On behalf of the Altium Investment Committee;
We hope this note finds you well.
In March the current U.S. economic recovery, which began in June 2009, officially became the third longest period of expansion since 1850. Periods of expansion and contraction are simply part of a normal business cycle, with each full cycle lasting nearly 5.5 years on average from trough to peak. While it may be comforting to know that the longest expansionary period of all-time lasted 10 years (from 1991 to 2001), we can appreciate that there is an uneasy feeling surrounding the current state of our economy and its impact on the equity and fixed income markets. For the remainder of 2017 we believe domestic policy risk remains at the forefront and that investors will be searching for clarity on the current stage of the U.S. economic business cycle.
Key Headlines During Q1 2017
U.S. stocks made new highs, but were outperformed by their international counterparts
Large Cap U.S. stocks rose 6.1% in the quarter while international developed market stocks rose 7.3% and emerging market stocks rose 11.4% *.
Positive economic data overseas, a decline in the U.S. dollar and reduced populist party momentum in foreign elections helped drive this outperformance.
“Trump Rally” fades in March
Failure to reform the Affordable Care Act, a.k.a. “Obamacare”, thus far in 2017 has investors lowering expectations that Trump’s other “pro-growth” agenda items will get done (i.e. tax reform, infrastructure spending & financial services deregulation).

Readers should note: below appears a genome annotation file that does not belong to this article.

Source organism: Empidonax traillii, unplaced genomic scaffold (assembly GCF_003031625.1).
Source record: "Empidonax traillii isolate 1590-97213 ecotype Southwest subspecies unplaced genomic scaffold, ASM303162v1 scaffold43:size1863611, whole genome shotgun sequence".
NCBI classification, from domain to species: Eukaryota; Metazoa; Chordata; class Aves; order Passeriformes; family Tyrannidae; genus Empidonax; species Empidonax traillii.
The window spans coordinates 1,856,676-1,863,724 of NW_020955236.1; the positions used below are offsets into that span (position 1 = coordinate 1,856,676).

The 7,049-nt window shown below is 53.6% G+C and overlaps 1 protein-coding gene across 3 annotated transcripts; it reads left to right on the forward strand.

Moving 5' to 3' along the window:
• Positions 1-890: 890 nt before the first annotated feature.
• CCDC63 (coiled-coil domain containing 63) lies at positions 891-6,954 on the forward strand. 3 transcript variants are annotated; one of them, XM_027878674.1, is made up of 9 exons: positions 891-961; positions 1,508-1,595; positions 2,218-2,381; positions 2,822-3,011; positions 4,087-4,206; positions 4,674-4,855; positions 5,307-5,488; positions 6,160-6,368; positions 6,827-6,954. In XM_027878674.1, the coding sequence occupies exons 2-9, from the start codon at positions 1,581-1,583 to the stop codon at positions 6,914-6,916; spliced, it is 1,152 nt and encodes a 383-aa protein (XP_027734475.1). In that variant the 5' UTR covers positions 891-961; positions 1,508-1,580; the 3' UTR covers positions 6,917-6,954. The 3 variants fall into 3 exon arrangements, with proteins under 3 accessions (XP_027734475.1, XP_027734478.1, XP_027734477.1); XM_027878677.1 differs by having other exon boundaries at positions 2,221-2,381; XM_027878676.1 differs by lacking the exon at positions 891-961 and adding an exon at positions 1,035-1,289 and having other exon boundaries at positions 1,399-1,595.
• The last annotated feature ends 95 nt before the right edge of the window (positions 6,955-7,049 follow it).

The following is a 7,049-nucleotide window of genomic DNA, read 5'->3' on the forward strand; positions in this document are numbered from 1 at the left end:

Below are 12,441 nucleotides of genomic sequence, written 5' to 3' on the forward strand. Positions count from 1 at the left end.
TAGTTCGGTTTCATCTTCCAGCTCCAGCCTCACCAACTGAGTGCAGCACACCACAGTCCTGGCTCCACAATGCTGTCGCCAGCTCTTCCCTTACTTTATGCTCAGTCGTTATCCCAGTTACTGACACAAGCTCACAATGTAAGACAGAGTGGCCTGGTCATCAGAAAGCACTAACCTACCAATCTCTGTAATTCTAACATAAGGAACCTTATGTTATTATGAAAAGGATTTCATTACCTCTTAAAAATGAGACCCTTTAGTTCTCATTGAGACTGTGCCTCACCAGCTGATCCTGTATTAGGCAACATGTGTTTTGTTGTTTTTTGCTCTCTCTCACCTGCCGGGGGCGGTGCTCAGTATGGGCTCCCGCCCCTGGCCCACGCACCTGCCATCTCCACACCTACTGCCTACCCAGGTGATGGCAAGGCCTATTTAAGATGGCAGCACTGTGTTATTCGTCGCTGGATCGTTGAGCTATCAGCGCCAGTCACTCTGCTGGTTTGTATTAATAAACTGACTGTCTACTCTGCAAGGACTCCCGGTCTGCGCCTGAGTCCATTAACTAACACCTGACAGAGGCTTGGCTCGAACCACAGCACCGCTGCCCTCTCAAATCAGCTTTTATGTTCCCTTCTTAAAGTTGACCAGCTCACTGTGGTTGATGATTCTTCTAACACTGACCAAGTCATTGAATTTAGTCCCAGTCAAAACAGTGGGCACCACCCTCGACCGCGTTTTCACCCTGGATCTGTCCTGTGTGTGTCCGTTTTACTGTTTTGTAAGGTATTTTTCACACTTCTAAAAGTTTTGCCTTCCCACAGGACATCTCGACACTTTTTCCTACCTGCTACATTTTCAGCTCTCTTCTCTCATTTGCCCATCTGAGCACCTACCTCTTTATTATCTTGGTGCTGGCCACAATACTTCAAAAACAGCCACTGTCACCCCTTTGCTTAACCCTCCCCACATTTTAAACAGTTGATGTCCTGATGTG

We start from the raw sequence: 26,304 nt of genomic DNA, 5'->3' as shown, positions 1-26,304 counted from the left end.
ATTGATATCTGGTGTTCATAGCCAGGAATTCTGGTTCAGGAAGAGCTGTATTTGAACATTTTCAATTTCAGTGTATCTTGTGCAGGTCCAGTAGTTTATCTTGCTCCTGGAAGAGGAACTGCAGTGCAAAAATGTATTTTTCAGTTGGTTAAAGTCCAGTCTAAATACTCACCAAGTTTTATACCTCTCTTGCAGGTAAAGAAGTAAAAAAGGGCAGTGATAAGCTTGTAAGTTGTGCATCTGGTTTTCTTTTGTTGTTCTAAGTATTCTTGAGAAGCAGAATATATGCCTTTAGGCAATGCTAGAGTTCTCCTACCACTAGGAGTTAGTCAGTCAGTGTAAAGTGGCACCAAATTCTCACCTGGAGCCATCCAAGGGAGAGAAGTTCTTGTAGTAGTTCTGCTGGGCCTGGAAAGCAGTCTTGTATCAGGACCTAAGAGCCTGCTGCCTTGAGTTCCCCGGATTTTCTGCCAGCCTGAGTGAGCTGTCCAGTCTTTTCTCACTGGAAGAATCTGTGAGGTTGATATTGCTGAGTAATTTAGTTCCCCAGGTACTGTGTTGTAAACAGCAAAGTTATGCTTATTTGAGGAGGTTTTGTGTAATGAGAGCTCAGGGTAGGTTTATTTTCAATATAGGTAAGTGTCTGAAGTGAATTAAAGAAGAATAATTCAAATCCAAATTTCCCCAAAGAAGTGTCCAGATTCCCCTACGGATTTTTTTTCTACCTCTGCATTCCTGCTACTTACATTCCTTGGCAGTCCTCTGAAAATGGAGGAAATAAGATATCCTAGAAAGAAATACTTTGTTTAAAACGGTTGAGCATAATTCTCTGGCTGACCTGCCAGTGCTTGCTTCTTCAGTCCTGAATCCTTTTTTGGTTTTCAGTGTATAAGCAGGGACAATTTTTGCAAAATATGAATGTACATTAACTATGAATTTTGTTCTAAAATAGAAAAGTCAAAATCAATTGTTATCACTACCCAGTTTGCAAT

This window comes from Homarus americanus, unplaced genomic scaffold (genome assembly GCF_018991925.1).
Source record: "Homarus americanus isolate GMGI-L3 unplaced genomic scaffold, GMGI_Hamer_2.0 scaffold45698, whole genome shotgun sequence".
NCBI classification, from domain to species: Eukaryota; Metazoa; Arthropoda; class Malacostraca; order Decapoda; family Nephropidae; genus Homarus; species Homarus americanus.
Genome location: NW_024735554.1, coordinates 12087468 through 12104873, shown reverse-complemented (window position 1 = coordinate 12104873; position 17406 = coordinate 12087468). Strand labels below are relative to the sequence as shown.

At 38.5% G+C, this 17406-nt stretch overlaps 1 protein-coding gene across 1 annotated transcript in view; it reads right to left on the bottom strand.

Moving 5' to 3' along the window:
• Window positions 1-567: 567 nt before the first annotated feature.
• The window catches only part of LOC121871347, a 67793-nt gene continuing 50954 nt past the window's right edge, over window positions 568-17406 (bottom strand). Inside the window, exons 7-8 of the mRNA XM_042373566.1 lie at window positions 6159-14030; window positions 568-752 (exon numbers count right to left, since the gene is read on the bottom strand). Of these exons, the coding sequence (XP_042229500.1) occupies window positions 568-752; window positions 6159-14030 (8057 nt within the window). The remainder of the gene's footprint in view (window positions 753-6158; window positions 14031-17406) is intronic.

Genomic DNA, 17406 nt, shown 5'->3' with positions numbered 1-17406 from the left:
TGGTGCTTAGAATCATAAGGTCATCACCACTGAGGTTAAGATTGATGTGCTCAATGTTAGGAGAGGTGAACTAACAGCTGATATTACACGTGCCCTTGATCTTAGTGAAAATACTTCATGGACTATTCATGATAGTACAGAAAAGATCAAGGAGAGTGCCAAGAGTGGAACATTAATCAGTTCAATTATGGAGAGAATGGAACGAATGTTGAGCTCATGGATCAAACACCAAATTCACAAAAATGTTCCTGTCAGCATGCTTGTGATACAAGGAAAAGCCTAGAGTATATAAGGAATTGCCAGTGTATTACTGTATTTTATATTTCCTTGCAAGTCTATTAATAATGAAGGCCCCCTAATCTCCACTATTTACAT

Perhaps the biggest risk to the market is that tax reform fails to materialize, as polls currently show high expectations that reform is completed by Q1 2018. A delay past the 2018 mid-term elections adds risk that Republicans lose control of the House and Senate and the ability to pass the reform.
Bond yields stabilize
The Fed raised short term interest rates 0.25% and reiterated a gradual pace of rate hikes during 2017.
Bonds showed signs of stabilization with the Barclays U.S. Aggregate Bond Index ending up +0.8% for the quarter. This was a material improvement from the Q4 2016 reaction of -3.0% to the Trump victory and December rate hike.
What We Are Watching Now
Where are we within the current business cycle and what does it mean?
The U.S. economy is well past the initial recovery and early expansion stages that followed the 2008 recession. As with most early stage recoveries we experienced bottoming bond yields and short term interest rates, a highly accommodative government and rising stock prices.
We believe that the economy is in the late expansion stage, which is typically characterized by high levels of confidence, rising short term rates and bond yields and stock prices making near-term highs (all-time highs in this case) with increased volatility and risk. This stage can last many years and will typically result in rising inflation and an economy that is at risk of overheating.
The first stage of economic contraction is defined as a slowdown. This stage, which can last a few months to a year or longer, is typically characterized by declining confidence, rising inflation, a peak in short term interest rates and an inverted yield curve (where long term yields fall below short term yields). We will continue to monitor these indicators for a sign the economy has begun contracting. Stock prices have historically started to decline in advance of a recession (the last business cycle stage).